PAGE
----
Authors: Lozano, R. & Witjes, S.
Date Published: 2016
Why did we conduct this research?
Contributing to sustainable development has been a strategic goal of business and government thinking for decades; however, one of the major challenges for this has been integrating this goal into an economic model that also delivers environmental and social benefits. Integrating CE principles in Public Procurement (PP) is one of the options to create fundamental change and contributing to making societies more sustainable. In the EU, PP on goods and services accounts from between 16% and 40% of GDP, which represents a huge opportunity to transition the European economy to a more sustainability oriented society. Given the purchasing power of public organisation, considerable demand for sustainable products and services can therefore, be promoted.
The framework, its validation, and application on the case studies show that technical and non-technical specifications can motivate suppliers and procurers to develop products or services starting from the definition of customer required value, through the development of a possible PSS aiming for more resource efficiency.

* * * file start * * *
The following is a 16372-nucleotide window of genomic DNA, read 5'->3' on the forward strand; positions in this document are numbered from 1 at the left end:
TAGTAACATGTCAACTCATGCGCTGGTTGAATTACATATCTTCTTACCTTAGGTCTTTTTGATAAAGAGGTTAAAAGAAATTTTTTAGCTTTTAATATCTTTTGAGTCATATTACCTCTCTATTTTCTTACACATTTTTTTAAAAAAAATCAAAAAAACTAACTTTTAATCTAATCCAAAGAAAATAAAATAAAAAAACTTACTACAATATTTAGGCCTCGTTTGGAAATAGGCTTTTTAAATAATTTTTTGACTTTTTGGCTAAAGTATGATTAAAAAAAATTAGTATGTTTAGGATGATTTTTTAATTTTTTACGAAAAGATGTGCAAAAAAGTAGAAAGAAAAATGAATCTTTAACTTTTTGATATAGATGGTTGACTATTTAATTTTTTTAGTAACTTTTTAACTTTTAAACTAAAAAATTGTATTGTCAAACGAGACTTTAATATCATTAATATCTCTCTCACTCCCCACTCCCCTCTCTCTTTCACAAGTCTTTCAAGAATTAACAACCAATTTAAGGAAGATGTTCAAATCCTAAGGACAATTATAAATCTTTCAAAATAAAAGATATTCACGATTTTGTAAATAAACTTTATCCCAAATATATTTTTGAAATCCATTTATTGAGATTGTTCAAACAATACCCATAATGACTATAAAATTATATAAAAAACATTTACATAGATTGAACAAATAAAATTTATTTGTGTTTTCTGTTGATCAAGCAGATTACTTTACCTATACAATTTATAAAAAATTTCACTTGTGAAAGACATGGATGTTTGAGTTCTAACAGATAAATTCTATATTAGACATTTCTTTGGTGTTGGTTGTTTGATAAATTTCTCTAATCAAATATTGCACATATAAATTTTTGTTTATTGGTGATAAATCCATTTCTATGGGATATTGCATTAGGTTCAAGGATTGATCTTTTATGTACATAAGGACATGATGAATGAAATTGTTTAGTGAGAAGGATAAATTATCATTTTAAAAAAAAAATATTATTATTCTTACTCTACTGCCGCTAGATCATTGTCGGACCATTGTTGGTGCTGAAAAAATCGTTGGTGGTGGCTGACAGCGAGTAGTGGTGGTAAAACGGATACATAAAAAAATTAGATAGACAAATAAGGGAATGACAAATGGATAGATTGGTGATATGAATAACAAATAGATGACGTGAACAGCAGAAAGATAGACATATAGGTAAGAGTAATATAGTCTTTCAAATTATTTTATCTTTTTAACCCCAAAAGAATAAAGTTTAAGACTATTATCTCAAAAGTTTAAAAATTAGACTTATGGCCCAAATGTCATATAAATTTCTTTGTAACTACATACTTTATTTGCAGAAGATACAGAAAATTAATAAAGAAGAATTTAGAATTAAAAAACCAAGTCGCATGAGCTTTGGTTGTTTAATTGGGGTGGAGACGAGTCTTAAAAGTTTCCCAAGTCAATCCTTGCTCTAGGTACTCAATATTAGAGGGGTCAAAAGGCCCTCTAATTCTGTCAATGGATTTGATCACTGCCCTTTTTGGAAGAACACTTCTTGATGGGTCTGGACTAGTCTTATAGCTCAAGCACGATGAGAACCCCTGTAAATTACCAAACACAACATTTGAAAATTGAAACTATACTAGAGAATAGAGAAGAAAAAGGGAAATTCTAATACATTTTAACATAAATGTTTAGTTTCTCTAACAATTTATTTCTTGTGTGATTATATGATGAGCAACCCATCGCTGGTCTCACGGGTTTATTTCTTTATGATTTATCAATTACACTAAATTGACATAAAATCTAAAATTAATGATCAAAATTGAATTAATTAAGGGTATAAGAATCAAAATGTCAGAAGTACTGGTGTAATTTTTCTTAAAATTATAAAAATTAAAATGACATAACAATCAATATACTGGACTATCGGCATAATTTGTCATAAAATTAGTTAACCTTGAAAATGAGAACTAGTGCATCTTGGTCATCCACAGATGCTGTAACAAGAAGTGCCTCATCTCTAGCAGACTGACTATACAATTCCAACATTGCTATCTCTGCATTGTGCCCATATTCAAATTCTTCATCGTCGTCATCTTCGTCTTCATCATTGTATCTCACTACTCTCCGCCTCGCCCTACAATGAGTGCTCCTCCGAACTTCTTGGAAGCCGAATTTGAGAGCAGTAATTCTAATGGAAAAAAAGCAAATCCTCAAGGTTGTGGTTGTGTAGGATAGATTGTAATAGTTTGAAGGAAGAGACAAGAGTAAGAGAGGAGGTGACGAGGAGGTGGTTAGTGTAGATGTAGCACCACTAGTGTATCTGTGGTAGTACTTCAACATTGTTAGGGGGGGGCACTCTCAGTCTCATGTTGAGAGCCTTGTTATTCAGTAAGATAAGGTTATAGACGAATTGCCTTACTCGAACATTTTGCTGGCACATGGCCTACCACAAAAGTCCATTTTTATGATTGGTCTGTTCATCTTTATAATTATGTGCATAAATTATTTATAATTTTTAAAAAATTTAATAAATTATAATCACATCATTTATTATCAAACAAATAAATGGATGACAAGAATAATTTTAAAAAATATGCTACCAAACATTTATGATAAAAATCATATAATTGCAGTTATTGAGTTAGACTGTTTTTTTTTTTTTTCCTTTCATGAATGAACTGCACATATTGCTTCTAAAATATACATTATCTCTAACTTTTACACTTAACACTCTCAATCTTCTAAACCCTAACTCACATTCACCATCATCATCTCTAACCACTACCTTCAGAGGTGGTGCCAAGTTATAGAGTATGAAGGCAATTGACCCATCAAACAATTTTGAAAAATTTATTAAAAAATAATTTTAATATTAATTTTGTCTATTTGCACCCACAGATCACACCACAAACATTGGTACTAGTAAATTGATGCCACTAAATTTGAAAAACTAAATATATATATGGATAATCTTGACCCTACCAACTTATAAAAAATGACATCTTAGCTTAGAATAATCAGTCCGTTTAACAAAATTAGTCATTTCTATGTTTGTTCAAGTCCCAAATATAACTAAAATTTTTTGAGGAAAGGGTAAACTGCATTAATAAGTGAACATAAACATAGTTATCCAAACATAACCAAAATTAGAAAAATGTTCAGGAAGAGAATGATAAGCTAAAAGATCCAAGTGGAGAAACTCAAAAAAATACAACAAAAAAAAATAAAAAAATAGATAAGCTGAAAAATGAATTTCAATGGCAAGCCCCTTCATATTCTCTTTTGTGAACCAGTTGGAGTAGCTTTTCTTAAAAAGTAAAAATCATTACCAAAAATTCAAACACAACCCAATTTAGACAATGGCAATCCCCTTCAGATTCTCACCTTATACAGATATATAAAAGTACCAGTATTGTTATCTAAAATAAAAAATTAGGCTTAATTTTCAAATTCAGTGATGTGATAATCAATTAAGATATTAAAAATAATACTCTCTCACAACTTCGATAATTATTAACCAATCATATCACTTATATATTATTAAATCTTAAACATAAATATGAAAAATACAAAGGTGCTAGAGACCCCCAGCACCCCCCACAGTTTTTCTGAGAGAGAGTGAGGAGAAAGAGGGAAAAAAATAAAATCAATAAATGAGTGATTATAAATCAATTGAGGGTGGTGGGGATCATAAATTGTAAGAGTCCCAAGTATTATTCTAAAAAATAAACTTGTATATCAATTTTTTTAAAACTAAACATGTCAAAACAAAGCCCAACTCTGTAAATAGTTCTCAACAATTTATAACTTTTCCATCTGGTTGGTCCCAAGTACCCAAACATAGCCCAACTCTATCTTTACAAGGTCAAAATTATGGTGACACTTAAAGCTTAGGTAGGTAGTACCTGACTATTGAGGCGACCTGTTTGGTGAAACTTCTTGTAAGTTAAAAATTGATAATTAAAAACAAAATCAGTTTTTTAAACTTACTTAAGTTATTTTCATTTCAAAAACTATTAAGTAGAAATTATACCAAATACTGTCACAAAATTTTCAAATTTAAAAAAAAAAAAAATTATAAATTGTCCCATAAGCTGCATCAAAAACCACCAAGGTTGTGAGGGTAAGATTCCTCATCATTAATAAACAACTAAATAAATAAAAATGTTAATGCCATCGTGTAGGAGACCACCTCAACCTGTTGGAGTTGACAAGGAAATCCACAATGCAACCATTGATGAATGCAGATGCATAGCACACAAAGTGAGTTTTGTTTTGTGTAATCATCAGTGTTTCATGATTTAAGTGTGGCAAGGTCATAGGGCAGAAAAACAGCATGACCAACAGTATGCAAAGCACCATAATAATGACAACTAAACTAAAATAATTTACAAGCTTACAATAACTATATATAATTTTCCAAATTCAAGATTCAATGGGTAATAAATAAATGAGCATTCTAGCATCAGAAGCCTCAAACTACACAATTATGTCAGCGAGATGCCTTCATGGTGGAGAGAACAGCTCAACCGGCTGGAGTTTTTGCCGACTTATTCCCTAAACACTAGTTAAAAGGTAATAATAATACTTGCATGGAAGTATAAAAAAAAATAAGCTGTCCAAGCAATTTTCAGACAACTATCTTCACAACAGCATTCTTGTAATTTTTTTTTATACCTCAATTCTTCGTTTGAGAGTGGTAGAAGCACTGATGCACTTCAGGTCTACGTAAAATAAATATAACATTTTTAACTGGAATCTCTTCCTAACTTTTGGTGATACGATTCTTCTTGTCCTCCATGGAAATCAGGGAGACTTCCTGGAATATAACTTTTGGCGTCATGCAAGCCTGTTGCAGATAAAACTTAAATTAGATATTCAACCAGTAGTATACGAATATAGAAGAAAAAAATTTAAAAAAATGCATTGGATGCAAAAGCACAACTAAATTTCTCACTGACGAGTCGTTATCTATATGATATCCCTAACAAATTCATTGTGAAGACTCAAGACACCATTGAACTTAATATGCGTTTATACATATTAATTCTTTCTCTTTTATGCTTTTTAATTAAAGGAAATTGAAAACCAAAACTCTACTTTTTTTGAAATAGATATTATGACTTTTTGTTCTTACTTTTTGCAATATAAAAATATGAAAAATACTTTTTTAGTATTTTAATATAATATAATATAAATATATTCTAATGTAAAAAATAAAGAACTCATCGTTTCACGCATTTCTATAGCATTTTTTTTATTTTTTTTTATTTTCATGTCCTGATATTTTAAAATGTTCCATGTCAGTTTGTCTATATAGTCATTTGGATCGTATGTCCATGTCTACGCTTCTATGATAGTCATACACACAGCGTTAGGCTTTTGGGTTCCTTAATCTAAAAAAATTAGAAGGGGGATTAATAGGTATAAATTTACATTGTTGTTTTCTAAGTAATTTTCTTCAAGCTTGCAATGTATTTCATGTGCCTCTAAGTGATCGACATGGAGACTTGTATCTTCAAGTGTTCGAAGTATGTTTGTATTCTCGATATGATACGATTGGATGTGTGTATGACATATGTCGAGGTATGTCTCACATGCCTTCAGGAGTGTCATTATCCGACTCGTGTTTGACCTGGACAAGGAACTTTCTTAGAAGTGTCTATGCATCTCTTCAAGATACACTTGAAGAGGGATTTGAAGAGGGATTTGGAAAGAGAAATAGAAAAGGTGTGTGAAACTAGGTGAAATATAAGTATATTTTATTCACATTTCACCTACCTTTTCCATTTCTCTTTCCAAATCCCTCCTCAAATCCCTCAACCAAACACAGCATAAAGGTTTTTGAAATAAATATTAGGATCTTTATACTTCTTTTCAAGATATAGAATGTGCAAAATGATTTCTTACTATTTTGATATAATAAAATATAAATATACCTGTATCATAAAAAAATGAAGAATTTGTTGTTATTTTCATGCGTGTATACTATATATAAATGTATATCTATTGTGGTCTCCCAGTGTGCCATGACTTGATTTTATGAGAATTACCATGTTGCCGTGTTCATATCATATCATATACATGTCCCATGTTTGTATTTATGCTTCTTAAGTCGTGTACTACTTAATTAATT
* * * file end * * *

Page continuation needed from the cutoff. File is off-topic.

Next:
Integrating sustainability into the procurement process specifications and the organisational system of companies will have to be adjusted on four levels: product, process, business model, and strategy.
Private and public companies addressing sustainability need support with addressing sustainability issues in collaboration with internal and external stakeholders at all levels.
More focus on learning processes, such as feedback points, sharing knowledge and experience, can help companies realise greater financial and organisational benefits from their involvement in circular procurement processes.
Collaboration with other companies, leading to alliances in the value chain, network or the wider society, is an important first step towards contributing to CE.
Creativity, flexibility, and cooperation of legal advisors and lawyers are key to challenge current procurement legislation. To enable a focus on the division of the responsibility of the value chain actors for the life cycle of the product or services now and in the future, lawyers have to change their focus from a contract that will be signed to ensure future risks from happening towards an agreement for long term collaboration between different actors.
Lozano, R. & Witjes, S. (2016) Collaboration for Circular Economy: Linking sustainable public procurement and business models. Utrecht University, Faculty of Geosciences.